Here’s how the total was arrived at. Each Patriot battalion consists of four missile and radar batteries that individually cost $184-202 million per year to operate and support. Thus, the annual cost of a full battalion is $735-809 million. The Army has 15 such battalions, so the annual cost to operate and support the entire program, both at home and abroad, is $11-12 billion. Multiply those amounts by 20 years of operations, and you get to the staggering total of $220-240 billion. And like I said, that doesn’t include the cost of airlift to foreign air zones, which is covered by the Air Force budget, or R&D, which is funded outside the Army’s operations and support budget.

These oversized numbers will inevitably lead Congress and Pentagon policymakers to take another look at why the Army canceled a planned successor to Patriot last year. Called the Medium Extended Air Defense System, or MEADS, it would have provided a lighter, more capable system whose development was largely funded by allies.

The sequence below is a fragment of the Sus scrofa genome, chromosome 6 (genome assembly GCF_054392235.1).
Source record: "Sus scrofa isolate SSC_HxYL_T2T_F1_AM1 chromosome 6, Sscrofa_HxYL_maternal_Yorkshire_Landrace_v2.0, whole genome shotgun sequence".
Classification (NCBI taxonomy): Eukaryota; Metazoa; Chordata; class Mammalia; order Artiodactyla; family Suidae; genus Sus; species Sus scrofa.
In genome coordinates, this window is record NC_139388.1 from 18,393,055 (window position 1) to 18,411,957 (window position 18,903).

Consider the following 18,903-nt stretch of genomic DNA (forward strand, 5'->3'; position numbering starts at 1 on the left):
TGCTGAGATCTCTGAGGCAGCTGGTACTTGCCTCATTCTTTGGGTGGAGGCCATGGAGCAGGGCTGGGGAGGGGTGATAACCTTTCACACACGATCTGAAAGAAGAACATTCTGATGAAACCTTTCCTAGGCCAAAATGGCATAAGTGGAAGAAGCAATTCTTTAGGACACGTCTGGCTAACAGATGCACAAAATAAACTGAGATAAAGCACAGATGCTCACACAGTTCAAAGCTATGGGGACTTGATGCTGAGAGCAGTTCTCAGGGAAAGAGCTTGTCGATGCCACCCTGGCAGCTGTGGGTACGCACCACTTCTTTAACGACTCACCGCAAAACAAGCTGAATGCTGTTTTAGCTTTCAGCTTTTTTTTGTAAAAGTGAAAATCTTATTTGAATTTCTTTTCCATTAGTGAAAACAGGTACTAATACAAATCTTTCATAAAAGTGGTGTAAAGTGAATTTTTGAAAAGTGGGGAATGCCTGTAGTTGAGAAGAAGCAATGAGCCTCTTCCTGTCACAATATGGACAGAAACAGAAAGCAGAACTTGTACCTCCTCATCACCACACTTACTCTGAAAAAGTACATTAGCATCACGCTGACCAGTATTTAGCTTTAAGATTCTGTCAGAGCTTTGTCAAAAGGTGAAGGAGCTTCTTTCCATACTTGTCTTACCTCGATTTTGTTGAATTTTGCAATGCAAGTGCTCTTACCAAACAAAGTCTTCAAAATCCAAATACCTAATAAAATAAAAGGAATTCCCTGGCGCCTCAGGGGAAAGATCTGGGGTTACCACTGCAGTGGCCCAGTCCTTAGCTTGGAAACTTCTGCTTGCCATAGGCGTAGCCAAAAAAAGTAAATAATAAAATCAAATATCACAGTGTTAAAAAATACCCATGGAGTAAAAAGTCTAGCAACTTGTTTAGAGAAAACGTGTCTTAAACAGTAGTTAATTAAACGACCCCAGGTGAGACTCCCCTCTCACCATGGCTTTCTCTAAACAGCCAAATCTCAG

The Army’s decision was driven by budget constraints and a belief that overhead threats were emerging more slowly than expected, but little thought seems to have been given to the huge support costs of the current system over the next 20 years.

The Obama Administration’s Pentagon team has spent much of the last four years trying to find cheaper ways of meeting U.S. security needs. Army air defenses seem like a place where more study is needed. Why should the Army kill the acquisition of a more capable air and missile defense system when the entire cost can be covered within a few years by retiring its pricey predecessor?

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Enhanced T56 Engine Could save Billions in C-130H Operating Costs